There is something terrifying about kidney pain. That sharp, cramping pain, which is not quite like the usual lower backaches, is pain occurring due to some distress related to the kidneys. You might feel it on only one side. In rarer cases, you could experience it on both sides of the back — to the right or left of the spine — but inside the rib cage. You might be able to differentiate kidney pain from the commoner backache which assails many, especially those who are desk bound for the greater part of the day, when you find that no degree of change of posture eases the pain. Such pain might come in waves, sometimes radiating from the lower abdomen or back to the groin.
There are many reasons why you might suffer from kidney pain. Some are given below:
It could be due the formation of renal calculi, also called kidney stones in lay parlance, or a kidney infection. Kidney stones are hard formations or crystals caused by the buildup of salts and minerals like oxalates, calcium, and/or uric acid in the kidney. When kidney stones get dislodged, and pass into the bladder, that is when you are likelier to face difficulties in urinating; pass blood in the urine; experience nausea; suffer severe pain on the sides or groin too; and even begin vomiting. The pain in the flanks is usually caused by the swelling of the kidney’s capsule, or outer covering, when too many kidney stones form, or when one or two stones grow in size. Struvite stones form in response to UTI, while uric acid stones form in kidneys of people who are dehydrated.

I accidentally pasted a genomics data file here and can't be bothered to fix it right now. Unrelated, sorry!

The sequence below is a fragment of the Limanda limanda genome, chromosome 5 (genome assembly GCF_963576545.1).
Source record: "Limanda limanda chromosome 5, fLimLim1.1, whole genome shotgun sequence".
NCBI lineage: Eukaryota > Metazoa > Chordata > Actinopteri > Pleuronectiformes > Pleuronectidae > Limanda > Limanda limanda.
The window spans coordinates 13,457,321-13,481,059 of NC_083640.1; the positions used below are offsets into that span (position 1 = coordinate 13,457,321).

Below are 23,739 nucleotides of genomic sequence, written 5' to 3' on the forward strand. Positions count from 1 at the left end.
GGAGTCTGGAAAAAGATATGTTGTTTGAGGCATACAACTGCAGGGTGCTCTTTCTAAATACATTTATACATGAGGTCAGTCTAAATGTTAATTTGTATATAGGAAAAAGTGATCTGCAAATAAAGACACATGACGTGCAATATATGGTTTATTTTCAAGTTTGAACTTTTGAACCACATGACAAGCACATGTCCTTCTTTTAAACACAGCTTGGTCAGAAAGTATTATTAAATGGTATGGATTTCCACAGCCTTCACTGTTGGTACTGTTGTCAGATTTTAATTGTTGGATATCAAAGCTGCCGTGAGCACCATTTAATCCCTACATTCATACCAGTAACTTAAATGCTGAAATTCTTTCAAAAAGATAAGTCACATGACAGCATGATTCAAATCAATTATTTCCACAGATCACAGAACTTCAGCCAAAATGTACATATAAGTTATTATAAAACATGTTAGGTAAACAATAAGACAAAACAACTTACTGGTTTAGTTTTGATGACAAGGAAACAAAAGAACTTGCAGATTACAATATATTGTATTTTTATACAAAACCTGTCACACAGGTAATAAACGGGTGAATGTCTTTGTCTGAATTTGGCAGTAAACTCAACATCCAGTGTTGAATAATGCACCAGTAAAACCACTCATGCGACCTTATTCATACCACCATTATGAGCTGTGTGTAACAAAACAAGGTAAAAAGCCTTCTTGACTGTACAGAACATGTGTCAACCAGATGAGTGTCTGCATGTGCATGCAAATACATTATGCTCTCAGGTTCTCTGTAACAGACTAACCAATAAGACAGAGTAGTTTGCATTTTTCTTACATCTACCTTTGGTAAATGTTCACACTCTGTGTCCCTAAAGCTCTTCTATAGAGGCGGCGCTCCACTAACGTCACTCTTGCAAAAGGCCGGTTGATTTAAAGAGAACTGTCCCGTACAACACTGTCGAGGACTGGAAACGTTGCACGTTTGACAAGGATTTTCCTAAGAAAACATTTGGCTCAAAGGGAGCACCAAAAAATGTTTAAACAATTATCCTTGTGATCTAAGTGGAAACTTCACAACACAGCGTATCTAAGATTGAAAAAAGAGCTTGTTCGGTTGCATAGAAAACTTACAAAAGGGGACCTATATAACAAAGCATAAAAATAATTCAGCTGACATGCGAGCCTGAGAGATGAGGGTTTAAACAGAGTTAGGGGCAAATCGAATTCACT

Kidney pain might occur when there is some urinary tract infection (UTI) affecting any or all components of the urinary tract — ureter, urethra, bladder, or kidneys — which refuses to go away. When UTI is recurring, or left untreated for a long time, there is always the danger of developing pyelonephritis, that is, chronic kidney infection. In extreme cases, it might indicate the onset of cancer of the kidneys. If you have been in a car accident, or other similar circumstances where you might have been thrown from your seat; then mechanical injury to your kidney/s might have occurred, causing pain.
If you have not been drinking sufficient water for quite a while, but have been on antibiotics; live in a hot, humid place which causes copious sweating; or have been on diuretics without sufficient intake of liquids; you might suffer kidney pain arising out of dehydration. You should keep in mind that dehydration per se will not cause kidney pain. It is the build up of wastes in the kidneys due to dehydration which causes pain — your body’s way of letting you know that something needs attention.
Due to the inconveniences imposed on us by modern life when we are outdoors most of the day, but may not have access to hygienic washrooms, people, especially women, try to withhold urine for long hours. This ensures that they might not realize when their urinary output becomes scant, cloudy, or even smelly. Infection might set in because an individual had to use a less than hygienic washroom.